One withdrew and left a note on his desk that read, “Your have driven me to despair. I cannot continue. I have decided to leave University and become a Sunday school teacher. I pray you find hope, yours truly, Emily.” The other student was found washed ashore along the delta of the Eden River.

∞ – u7ce123ce09cd
– Earth


Kell stared at himself in the mirror, lifted up a straight razor, and slit his throat.

Somewhy, he thought it should hurt; that he should feel something; that he, perhaps, deserved to feel pain. Instead, the face that peered back at him was impassive, his two brown eyes flat and lightless and his features set to the same blank expression he’d worn for ages. In it, there was something vaguely sad, as though he wasn’t completely dead within. He was like a house, once full of joy and laughter, long since abandoned. No, not like a house, but like a picture of a house, except he was entirely mediocre and forgettable on the outside. Not painted by a master nor crude enough to merit criticism. Nothing on the inside; rather, no inside at all—that was the commonality.

The only hint of emotion was in the blood that gushed from the gash and cascaded down his neck and over his new t-shirt. Its presence was warm. As he looked at the swollen Rorschach superimposed over a field of white cotton, he harbored light-headed thoughts of life.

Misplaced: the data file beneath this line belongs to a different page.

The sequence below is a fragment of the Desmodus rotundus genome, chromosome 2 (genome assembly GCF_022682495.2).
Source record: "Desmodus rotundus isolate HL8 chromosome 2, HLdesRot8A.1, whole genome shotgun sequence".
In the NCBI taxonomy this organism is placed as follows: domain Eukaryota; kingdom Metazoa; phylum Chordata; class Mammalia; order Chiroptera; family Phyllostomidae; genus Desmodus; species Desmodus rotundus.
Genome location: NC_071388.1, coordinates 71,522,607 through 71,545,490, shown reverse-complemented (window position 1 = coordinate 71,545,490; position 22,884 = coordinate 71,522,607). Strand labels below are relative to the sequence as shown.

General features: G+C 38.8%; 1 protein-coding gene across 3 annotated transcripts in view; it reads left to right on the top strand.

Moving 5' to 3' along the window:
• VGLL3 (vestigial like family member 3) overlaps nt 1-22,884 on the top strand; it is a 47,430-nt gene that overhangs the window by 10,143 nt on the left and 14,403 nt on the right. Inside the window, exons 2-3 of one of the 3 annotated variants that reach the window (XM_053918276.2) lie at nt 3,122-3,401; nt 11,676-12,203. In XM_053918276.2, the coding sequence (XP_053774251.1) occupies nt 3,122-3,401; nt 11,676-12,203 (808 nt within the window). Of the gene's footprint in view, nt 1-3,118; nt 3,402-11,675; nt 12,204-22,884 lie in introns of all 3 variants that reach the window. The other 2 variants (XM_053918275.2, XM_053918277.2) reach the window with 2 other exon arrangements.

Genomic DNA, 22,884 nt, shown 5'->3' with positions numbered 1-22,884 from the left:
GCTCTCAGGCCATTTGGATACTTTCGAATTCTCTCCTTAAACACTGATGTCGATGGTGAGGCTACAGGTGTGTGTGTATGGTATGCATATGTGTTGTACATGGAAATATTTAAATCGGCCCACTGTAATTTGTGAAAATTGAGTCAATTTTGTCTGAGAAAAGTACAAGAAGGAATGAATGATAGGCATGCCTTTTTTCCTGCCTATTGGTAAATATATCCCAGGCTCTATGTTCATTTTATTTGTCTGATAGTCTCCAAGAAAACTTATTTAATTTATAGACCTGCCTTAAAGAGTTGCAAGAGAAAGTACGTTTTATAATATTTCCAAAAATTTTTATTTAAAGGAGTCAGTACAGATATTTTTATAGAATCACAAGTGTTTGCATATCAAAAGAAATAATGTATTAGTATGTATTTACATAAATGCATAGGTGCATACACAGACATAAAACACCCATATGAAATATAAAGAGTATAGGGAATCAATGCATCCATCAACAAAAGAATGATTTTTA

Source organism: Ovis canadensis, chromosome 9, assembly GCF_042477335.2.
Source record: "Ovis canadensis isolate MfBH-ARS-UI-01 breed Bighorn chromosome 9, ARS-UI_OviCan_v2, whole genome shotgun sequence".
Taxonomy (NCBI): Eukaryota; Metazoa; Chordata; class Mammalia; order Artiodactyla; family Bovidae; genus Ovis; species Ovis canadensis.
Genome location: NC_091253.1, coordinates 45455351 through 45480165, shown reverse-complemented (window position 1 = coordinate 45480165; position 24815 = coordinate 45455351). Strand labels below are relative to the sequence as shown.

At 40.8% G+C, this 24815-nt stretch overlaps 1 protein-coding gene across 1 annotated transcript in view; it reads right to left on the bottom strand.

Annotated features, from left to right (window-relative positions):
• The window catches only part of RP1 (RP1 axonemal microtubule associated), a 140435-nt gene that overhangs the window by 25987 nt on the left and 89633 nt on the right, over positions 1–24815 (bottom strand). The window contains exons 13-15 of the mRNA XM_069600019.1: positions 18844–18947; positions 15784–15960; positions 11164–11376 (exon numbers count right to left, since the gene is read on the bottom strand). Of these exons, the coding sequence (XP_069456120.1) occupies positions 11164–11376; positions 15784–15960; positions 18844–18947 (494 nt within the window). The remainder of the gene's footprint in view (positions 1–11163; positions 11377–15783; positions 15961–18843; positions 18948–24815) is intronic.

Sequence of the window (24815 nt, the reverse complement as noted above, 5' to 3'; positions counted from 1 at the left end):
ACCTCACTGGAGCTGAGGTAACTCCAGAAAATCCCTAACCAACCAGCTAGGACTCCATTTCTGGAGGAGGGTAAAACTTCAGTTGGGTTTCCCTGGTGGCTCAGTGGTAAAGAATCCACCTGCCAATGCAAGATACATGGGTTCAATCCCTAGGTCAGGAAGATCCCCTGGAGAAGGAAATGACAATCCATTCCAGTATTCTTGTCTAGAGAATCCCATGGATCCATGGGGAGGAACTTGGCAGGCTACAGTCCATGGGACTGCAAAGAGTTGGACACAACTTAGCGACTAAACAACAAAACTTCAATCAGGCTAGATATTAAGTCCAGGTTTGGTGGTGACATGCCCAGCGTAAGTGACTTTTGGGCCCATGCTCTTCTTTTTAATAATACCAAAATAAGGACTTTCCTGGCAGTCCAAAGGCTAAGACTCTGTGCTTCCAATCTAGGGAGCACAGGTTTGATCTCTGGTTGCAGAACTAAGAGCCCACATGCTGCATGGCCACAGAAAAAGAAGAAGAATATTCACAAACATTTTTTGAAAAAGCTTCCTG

Inevitably, such fancies of the impossible drifted away.

A knock struck the door once, twice, a pause, and a third repetition before reaction contorted his face theretoward, dogged by the impulse of his trunk as it proposed to answer; yet, obstructed by an agent his ken forsook in pursuit of the irrelevant, that impulse failed to bring the door nearer much less consummate the gesture lent toward the awaited revelation opposite the planks, splinters, ocher paint dull and flaked, and four beveled rectangles that colluded to coax forth iconography of an ancient vice as a barrier between either redemption or release from the fulfillment of a cause Kell understood no more than he desired. Covered in dessicated cracked imitation nickel plate, like the Harlequin flesh of his deceased fraternal sister, the knob suddenly rattled. He presumed to lurch back in horror, but that, too, failed to transition primal instinct to physical action; much the better, for, he decided, the withheld specter remained none the wiser to his presence.